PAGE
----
Don't forget about the Hamm's Scene-O-Rama. That is a killer sign. i'm guessing it's up North? Appropriately so.

2 weeks later
#75 3 years ago

Waxing periodically can help slow deterioration. It's not just rust you have to worry about. Sun fade is also a consideration. Indoors is ideal but if you want it outside, under an overhang without direct sunlight is your next best option.

2 months later
#81 3 years ago

I just bought this classic Hamm's Scene O Rama off a buddy of mine. It could use a new logo plate but is otherwise very clean.

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#83 3 years ago
Quoted from presqueisle:

Sweet Alex! Is that a scroller?

Yes sir. I didn't notice the easter egg in this one.

#85 3 years ago

Maybe? I will have to drink a couple beers and study it.

2 months later
#99 2 years ago

I finally got around to hanging this one up last weekend. Some day when I'm feeling rich I'll have the neon re-done.

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#101 2 years ago
Quoted from spfxted:

Alex...where did you get the Technicolor sign??

I got it from my uncle. The local Rialto theater burned down many years ago and apparently the sign hung on the building. I believe it's cast aluminum. I could never sell mine as I got it from my uncle and also a piece of local history.

I've seen different variations of the same sign for sale over the years. They pop up on Ebay from time to time.

Here are a couple that were sold.

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2 weeks later
#105 2 years ago

I had some money set aside for an EM pinball. Discovered this old Blatz sign today at an antique show and bought it instead.



#108 2 years ago

I didn't know you could still buy Blatz? I'd like to try it. I found a home for the sign yesterday. It makes a nice focal point in my homemade backbar.

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7 months later
#111 2 years ago

This isn't a new sign, I've posted it before. What is new is I found an old pic of it in it's original location. On top of the old Lake House Inn Hotel/Supper Club in the 1940s. Obscured slightly by the tree.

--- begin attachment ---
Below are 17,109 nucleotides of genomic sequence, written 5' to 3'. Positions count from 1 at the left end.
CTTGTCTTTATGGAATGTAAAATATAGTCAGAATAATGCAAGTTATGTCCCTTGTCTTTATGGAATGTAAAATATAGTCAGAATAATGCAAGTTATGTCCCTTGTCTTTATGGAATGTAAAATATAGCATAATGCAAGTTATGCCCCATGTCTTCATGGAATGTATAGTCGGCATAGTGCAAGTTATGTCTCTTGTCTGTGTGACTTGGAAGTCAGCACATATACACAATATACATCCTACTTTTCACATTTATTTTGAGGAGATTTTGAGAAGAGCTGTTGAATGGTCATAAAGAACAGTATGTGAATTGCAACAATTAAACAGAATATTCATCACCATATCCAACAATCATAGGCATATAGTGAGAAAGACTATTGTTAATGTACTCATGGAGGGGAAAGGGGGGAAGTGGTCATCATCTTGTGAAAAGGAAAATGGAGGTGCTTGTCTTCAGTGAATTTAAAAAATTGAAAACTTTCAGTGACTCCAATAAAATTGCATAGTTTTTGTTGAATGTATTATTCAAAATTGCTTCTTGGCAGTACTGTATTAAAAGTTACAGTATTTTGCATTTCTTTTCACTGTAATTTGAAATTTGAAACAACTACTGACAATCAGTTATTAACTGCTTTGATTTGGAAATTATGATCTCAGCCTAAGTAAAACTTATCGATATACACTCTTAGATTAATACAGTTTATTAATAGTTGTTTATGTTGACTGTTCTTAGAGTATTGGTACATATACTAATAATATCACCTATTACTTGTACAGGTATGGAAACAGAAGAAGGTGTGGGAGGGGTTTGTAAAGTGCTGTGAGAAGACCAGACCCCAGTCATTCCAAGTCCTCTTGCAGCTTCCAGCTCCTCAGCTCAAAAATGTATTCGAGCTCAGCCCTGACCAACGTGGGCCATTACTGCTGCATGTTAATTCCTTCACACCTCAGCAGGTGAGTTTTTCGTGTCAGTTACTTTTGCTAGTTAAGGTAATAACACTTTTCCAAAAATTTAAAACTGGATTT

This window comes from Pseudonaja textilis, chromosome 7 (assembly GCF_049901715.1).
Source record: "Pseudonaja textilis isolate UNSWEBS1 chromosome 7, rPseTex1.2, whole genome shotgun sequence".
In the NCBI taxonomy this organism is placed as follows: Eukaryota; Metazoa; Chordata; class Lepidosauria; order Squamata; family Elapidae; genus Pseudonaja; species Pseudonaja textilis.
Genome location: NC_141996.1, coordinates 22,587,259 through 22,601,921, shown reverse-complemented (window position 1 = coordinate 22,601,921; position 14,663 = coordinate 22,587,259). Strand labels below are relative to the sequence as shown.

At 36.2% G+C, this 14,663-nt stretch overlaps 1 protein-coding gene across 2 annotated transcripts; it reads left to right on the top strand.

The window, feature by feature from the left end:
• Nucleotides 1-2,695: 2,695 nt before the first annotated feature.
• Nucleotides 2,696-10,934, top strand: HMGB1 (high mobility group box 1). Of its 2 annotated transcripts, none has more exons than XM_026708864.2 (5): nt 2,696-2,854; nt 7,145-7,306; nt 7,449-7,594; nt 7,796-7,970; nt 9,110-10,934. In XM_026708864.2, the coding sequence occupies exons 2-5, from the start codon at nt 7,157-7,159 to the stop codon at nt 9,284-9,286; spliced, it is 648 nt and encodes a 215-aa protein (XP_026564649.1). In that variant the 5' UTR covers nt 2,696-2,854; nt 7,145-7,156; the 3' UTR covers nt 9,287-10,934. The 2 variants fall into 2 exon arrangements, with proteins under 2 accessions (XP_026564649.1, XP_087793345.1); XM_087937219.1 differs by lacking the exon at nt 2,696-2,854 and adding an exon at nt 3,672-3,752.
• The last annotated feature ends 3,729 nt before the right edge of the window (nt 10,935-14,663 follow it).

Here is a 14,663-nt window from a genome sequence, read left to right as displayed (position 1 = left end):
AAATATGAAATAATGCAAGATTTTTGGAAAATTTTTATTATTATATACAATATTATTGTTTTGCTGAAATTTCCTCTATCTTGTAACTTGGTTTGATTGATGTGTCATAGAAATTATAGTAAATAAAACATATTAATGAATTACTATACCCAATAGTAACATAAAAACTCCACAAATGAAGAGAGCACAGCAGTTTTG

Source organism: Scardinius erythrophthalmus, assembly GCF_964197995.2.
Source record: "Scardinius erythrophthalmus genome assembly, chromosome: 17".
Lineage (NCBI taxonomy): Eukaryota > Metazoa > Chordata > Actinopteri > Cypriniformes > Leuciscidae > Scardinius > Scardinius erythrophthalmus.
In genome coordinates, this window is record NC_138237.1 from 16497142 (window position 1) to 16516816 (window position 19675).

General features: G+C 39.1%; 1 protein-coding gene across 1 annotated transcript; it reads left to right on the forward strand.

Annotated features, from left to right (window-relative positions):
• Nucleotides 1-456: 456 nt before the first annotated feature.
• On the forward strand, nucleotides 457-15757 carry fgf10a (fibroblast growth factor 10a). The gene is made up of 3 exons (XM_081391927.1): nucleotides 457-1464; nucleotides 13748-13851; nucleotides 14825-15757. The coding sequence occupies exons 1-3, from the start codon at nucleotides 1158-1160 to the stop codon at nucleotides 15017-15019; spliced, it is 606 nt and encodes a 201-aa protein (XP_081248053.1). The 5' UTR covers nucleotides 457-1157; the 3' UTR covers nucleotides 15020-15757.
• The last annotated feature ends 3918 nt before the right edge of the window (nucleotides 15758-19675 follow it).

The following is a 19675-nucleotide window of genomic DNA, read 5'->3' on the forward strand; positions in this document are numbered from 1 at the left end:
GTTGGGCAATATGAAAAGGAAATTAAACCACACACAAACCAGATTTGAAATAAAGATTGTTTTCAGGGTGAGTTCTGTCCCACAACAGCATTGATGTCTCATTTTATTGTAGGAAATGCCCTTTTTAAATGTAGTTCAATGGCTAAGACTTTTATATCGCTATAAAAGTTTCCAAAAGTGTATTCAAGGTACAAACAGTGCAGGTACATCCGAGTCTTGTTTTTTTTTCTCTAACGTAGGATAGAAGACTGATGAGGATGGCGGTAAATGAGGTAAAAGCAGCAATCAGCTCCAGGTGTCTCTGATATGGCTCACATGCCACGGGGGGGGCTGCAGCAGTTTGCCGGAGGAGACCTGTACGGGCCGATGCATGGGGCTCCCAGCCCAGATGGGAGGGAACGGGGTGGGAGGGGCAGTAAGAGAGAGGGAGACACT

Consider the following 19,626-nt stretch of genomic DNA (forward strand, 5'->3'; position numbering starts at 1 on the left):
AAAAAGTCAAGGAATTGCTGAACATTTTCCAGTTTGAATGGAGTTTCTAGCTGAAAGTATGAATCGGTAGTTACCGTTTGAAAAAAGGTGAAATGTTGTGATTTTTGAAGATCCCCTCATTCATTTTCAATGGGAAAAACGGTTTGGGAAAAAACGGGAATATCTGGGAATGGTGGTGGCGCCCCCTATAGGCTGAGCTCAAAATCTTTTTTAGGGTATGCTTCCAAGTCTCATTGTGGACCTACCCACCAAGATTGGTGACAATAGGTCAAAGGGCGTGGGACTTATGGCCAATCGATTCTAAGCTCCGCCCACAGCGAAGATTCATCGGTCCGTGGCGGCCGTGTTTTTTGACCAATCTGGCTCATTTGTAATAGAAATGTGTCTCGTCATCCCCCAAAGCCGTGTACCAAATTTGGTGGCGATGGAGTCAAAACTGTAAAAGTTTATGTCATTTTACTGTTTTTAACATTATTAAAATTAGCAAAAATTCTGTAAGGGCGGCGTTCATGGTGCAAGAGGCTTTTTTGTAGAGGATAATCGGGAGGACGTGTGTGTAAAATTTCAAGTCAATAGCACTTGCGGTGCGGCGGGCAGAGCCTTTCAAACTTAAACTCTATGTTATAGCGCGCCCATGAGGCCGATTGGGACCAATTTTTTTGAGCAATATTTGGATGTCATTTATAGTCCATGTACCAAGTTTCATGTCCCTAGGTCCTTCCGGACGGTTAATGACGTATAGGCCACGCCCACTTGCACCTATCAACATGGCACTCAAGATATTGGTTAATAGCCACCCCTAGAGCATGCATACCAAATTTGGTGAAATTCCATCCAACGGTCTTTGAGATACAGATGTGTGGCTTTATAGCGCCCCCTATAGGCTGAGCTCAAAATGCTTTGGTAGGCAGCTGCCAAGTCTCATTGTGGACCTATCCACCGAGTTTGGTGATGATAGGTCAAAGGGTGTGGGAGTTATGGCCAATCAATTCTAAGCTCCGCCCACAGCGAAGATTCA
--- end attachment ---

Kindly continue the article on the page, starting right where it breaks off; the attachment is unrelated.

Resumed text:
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#115 2 years ago
Quoted from Chosen_S:

I agree, that is awesome. I do not believe any of the signs we have come across have any possible documentation like a picture

Thanks, your collection is simply amazing. The cars and the signs...

1 week later
#117 2 years ago

Found this one today at the Flea Market. Nothing fancy, but always fun when you can find one that is coin-op related.

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3 weeks later
#121 2 years ago
Quoted from aahgo:

Not porcelain, but I have a Miller High Life bouncing ball sign that needs a new rotating screen. Basically a 4'' wide mylar strip with colored stripes, wrapped around two rotating rollers. Does anybody know if these have been reproduced at all?

Miller made a few different variations of the bouncing ball sign from the 50s-80s. It's a neat effect. Motion signs are an addicting and fun thing to collect.

They reproduce quite a few parts for Hamm's signs as they are the most popular among collectors.

Unfortunately I don't think anyone has reproduced the bouncing ball film? Could be wrong? Motion signs can be kind of like working on old pin though. I have had luck piecing them together from different parts signs. So keep an eye on Ebay. You might find one with a busted case and good film.

There is a pretty fun beer show coming up next weekend that may be a fun place to look for parts or other signs as well.
milwaukee.craigslist.org link

2 years later
#125 6 days ago

Picked up this Adler Brau Clock last year. And recently the framed Wrigley's sign (cardboard standee) to the right of Hi-Deal. Also this 1974 NAPA calendar, Elvgren is one of my favorite pin-up artists and I like anything with a vintage snowmobile on it. Nothing porcelain recently...